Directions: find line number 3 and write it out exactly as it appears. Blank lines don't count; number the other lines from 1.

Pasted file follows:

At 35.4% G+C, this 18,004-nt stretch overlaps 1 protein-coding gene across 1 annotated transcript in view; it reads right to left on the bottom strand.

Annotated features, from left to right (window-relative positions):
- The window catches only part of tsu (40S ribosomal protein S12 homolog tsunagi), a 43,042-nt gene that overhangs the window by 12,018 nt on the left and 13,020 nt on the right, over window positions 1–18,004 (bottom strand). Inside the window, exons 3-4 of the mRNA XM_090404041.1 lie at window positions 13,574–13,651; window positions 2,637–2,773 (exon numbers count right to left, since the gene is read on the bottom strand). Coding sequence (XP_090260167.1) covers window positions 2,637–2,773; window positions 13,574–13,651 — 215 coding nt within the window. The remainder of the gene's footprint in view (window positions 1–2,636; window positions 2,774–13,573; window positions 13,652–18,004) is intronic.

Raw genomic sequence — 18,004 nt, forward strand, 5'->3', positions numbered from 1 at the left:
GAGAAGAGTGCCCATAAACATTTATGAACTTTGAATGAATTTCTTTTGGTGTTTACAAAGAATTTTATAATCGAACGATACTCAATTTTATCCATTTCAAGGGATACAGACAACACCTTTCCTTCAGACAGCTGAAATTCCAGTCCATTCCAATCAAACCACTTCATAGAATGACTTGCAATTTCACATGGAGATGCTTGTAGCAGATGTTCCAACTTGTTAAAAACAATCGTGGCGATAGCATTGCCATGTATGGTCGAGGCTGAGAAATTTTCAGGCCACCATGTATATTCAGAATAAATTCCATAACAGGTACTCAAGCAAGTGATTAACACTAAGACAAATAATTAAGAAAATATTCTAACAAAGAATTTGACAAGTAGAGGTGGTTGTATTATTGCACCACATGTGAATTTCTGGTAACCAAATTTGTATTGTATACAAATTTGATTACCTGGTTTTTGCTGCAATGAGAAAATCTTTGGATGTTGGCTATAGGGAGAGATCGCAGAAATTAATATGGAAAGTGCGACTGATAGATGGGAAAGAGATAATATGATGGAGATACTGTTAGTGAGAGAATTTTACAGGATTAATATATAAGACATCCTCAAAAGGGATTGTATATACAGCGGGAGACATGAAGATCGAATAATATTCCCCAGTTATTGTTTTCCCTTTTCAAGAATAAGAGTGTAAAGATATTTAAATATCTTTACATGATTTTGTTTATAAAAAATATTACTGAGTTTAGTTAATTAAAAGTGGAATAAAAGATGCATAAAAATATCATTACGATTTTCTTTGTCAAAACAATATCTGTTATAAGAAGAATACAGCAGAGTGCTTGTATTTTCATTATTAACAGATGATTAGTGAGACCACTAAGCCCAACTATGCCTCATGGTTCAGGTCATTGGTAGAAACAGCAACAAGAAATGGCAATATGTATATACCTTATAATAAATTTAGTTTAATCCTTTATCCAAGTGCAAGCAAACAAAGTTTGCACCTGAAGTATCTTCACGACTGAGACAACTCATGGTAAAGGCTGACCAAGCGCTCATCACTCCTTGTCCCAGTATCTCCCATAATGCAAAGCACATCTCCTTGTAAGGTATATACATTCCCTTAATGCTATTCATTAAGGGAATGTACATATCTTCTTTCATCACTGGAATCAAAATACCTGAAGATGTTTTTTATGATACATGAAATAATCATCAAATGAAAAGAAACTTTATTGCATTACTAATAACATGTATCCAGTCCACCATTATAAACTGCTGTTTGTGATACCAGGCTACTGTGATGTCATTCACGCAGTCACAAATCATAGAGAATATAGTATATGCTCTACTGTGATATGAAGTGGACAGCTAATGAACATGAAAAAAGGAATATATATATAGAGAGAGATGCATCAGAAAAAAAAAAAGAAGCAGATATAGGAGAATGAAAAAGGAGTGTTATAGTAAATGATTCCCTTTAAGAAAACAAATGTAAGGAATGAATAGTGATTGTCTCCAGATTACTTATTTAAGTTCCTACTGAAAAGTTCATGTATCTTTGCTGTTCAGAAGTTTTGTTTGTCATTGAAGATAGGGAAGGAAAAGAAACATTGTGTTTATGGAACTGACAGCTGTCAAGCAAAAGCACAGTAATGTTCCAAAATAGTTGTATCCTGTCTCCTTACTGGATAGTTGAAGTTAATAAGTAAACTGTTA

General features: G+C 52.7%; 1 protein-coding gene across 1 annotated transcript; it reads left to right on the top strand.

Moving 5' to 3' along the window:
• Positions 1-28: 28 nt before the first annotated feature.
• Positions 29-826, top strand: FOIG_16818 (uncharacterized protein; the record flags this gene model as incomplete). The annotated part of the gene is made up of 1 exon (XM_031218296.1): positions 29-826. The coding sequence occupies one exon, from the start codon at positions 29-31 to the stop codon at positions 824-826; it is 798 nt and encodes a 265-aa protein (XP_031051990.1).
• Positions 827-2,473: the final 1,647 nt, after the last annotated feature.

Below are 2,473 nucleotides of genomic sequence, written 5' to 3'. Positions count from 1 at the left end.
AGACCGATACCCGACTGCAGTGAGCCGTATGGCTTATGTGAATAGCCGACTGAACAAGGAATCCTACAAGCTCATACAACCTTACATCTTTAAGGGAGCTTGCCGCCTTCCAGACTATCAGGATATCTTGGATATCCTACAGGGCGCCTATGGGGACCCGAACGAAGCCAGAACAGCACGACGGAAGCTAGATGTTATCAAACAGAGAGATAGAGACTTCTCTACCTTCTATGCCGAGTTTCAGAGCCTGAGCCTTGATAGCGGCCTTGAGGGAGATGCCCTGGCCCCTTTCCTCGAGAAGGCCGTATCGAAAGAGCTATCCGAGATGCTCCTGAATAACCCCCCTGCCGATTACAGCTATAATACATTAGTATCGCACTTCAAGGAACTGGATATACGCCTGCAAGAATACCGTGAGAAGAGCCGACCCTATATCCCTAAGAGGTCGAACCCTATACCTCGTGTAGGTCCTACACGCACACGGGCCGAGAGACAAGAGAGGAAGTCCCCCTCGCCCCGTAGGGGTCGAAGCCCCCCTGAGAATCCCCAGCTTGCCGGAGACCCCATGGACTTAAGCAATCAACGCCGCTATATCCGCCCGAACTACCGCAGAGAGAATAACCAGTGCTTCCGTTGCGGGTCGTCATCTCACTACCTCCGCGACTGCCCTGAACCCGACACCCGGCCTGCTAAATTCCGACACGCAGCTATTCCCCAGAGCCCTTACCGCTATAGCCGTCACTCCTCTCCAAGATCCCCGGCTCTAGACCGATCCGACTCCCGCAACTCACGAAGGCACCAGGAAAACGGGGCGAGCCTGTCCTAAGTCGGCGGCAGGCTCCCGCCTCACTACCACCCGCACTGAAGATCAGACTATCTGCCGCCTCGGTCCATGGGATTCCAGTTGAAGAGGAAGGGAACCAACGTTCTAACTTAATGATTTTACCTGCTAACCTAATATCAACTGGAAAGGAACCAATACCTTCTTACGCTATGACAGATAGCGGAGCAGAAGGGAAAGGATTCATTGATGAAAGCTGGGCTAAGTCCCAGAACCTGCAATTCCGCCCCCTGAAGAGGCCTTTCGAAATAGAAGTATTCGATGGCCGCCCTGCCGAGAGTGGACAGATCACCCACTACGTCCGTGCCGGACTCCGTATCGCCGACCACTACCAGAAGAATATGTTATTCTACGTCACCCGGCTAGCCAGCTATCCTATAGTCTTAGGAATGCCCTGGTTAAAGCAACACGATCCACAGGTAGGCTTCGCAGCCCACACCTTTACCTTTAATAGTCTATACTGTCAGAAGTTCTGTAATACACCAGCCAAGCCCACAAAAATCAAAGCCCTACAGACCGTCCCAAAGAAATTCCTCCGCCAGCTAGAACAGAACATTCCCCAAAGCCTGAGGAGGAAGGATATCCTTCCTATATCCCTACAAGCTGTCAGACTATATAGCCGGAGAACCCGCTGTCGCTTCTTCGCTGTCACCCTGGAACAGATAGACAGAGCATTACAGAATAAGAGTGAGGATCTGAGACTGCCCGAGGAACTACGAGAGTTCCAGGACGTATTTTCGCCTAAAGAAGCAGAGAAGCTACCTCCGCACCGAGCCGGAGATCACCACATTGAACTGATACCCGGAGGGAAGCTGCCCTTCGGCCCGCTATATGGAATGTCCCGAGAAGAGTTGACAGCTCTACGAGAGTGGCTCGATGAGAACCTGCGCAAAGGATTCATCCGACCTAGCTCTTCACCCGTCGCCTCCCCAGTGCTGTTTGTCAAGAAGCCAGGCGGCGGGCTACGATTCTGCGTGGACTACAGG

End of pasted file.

- The window catches only part of tsu (40S ribosomal protein S12 homolog tsunagi), a 43,042-nt gene that overhangs the window by 12,018 nt on the left and 13,020 nt on the right, over window positions 1–18,004 (bottom strand). Inside the window, exons 3-4 of the mRNA XM_090404041.1 lie at window positions 13,574–13,651; window positions 2,637–2,773 (exon numbers count right to left, since the gene is read on the bottom strand). Coding sequence (XP_090260167.1) covers window positions 2,637–2,773; window positions 13,574–13,651 — 215 coding nt within the window. The remainder of the gene's footprint in view (window positions 1–2,636; window positions 2,774–13,573; window positions 13,652–18,004) is intronic.